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United States Department of Agriculture

Agricultural Research Service

Research Project: IDENTIFICATION, CHARACTERIZATION, AND BIOLOGY OF EMERGING FOREIGN FUNGAL PLANT PATHOGENS Title: Gene expression and proteomic analysis of the formation of P. pachyrhizi appressoria

Authors
item Stone, Christine
item McMahon, Michael
item Fortis, Laurie
item Nunez, Alberto
item Smythers, Gary -
item Luster, Douglas
item Frederick, Reid

Submitted to: Biomed Central (BMC) Genomics
Publication Type: Peer Reviewed Journal
Publication Acceptance Date: June 12, 2012
Publication Date: June 22, 2012
Citation: Stone, C.L., Mcmahon, M.B., Fortis, L.L., Nunez, A., Smythers, G.W., Luster, D.G., Frederick, R.D. 2012. Gene expression and proteomic analysis of the formation of P. pachyrhizi appressoria. Biomed Central (BMC) Genomics. 13:269.

Interpretive Summary: Phakopsora pachyrhizi is an obligate fungal pathogen causing Asian soybean rust (ASR). A dual approach was taken to examine the molecular and biochemical processes occurring during the development of appressoria, specialized infection structures by which P. pachyrhizi invades host plant tissue. Our dual approach consisted of identifying both the RNA transcripts that code for proteins expressed during appressorial formation, as well as, the proteins themselves. Several genes and proteins were identified that are expressed in P. pachyrhizi during appressorium formation. We discovered many proteins not previously identified in P. pachyrhizi germinating spores, representing the developmental stage that precedes appressorial formation. Three novel Phakopsora genes were identified, along with six genes that have only been found in related rust fungi. Eight proteins of unknown function were found to possess amino acid sequences that indicate the proteins could be secreted into the infection court surrounding the area penetrated by the fungus during infection. Two of these secreted proteins have sequences suggesting that they may play a role in the infection process, and in the response of the host plant to infection. Understanding the molecular and biochemical processes that these proteins play in the infection process may provide insight for developing targeted control measures and novel methods of disease management.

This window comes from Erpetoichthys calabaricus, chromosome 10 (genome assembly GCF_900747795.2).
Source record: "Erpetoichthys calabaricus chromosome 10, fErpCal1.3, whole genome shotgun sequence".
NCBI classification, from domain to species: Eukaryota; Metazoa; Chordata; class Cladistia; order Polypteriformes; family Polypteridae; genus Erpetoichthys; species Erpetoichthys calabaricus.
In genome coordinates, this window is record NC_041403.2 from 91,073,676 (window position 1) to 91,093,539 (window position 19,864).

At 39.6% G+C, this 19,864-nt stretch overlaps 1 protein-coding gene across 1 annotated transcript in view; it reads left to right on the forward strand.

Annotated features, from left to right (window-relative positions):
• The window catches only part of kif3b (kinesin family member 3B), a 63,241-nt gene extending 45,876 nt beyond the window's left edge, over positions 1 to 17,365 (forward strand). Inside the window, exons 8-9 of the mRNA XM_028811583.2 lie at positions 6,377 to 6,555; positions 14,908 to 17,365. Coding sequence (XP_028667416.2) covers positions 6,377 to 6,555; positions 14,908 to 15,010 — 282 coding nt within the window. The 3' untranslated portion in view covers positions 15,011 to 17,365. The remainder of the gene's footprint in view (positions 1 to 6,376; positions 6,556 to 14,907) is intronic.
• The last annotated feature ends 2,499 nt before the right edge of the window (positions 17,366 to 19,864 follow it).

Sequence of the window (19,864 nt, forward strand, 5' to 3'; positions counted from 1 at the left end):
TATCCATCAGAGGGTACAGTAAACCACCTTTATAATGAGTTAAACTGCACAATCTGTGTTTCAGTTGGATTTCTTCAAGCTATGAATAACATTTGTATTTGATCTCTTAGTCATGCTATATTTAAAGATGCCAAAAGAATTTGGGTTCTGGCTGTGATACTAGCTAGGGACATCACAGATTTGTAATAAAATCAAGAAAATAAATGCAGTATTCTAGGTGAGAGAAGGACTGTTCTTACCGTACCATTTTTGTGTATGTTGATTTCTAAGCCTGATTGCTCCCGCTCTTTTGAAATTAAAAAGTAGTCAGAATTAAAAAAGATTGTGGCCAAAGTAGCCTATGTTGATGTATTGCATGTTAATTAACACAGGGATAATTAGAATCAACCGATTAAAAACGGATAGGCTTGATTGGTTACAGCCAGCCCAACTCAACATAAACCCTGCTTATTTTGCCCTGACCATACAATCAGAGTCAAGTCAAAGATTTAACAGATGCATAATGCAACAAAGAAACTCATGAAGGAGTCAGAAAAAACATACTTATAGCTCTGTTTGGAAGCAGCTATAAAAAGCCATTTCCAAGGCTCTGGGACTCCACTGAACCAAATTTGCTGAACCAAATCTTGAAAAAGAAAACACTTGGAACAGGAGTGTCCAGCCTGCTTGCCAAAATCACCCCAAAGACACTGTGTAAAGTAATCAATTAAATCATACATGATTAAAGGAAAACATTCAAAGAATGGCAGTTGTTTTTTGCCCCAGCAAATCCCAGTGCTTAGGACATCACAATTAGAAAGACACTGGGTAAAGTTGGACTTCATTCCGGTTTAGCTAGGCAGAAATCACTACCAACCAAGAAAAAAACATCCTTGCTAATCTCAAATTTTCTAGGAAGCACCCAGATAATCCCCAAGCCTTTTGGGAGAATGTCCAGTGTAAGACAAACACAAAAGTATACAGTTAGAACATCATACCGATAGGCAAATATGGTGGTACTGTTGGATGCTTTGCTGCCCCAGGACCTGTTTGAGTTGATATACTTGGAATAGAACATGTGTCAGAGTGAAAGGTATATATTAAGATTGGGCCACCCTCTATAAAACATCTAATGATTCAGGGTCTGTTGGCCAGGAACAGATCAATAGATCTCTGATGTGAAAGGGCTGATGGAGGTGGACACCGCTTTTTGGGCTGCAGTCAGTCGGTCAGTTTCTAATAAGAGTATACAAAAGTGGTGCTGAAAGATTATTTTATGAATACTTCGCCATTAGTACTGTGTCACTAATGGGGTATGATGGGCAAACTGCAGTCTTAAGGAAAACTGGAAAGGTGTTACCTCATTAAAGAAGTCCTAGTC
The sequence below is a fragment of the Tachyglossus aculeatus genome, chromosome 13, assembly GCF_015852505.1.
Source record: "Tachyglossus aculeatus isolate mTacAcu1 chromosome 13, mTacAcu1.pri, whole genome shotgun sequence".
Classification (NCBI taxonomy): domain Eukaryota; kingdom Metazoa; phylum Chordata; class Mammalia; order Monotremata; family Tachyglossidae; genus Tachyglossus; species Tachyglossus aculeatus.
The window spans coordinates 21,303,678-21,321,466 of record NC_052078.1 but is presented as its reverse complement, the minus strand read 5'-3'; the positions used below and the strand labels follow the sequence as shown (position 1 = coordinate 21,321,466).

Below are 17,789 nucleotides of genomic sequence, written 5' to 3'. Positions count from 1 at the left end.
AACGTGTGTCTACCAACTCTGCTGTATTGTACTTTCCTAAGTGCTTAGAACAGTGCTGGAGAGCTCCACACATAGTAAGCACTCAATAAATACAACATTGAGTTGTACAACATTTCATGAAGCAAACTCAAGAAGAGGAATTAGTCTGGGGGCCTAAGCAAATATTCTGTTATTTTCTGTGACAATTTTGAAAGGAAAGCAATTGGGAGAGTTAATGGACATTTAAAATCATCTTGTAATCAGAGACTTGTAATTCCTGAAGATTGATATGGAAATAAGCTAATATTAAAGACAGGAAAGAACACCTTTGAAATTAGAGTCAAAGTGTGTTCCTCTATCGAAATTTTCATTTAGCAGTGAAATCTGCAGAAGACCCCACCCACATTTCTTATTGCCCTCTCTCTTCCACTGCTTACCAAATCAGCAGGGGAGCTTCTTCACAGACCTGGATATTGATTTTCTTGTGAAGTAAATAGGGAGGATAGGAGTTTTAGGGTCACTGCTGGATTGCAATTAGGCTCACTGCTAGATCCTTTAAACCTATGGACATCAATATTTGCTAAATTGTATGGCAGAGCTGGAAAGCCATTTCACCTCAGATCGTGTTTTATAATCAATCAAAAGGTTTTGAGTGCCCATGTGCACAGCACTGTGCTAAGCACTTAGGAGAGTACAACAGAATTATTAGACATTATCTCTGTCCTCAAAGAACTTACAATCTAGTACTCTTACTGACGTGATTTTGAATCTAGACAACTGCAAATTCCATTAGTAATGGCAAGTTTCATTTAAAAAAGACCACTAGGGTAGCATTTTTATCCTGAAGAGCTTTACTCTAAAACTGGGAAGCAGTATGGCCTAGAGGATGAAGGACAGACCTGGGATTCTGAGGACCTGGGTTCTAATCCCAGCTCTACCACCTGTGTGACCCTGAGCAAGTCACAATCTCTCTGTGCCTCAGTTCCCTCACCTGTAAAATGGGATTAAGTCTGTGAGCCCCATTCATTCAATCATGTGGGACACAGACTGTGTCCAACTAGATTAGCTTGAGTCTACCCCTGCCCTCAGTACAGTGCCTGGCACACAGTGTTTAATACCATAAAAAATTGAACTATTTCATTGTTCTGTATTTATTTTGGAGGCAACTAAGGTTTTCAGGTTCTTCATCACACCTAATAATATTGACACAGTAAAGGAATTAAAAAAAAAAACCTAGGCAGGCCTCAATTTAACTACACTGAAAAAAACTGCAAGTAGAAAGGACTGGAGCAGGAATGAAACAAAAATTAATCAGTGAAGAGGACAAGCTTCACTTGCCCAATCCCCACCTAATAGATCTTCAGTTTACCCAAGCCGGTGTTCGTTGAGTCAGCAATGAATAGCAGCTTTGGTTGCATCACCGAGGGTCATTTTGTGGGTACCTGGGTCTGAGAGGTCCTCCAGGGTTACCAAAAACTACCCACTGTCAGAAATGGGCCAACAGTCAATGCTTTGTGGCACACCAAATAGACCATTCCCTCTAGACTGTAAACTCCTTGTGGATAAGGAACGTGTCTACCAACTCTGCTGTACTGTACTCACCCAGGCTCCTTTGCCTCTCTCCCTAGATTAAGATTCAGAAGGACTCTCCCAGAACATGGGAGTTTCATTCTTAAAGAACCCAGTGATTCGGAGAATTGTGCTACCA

Technical Abstract: Phakopsora pachyrhizi is an obligate fungal pathogen causing Asian soybean rust (ASR). A dual approach was taken to examine the molecular and biochemical processes occurring during the development of appressoria, specialized infection structures by which P. pachyrhizi invades host plant tissue. Suppression subtractive hybridization (SSH) was utilized to generate a cDNA library enriched for transcripts expressed during appressoria formation. Two-dimensional gel electrophoresis and mass spectroscopy analysis was used to generate a partial proteome of proteins present during appressoria formation. Sequence analysis of 1133 expressed sequence tags (ESTs) revealed 238 non-redundant ESTs, of which, 53 percent had putative identities assigned. Twenty-nine of the non-redundant ESTs were found to be specific to this appressoria library, and did not occur in a previously constructed germinated urediniospore EST library. Analysis of proteins against a custom database of the appressoria-enriched ESTs plus Basidiomycota EST sequences available from NCBI revealed 253 proteins. Fifty-nine of these proteins were not previously identified in a partial proteome of P. pachyrhizi germinating urediniospores. Genes and proteins identified fell into functional categories of metabolism, cell cycle and DNA processing, protein fate, cellular transport, cellular communication and signal transduction, and cell rescue. However, 38 percent of ESTs and 24 percent of proteins matched only to hypothetical proteins of unknown function, or showed no similarity the current NCBI database. Three novel Phakopsora genes were identified from the EST library along with six potentially rust-specific genes. Protein analysis revealed eight proteins of unknown function which possessed classic secretion signals. Two of the extracellular proteins are reported as potential effector proteins. Several genes and proteins were identified that are expressed in P. pachyrhizi during appressorium formation. Understanding the molecular and biochemical processes that these proteins play in the infection process may provide insight for developing targeted control measures and novel methods of disease management.

Last Modified: 10/25/2014
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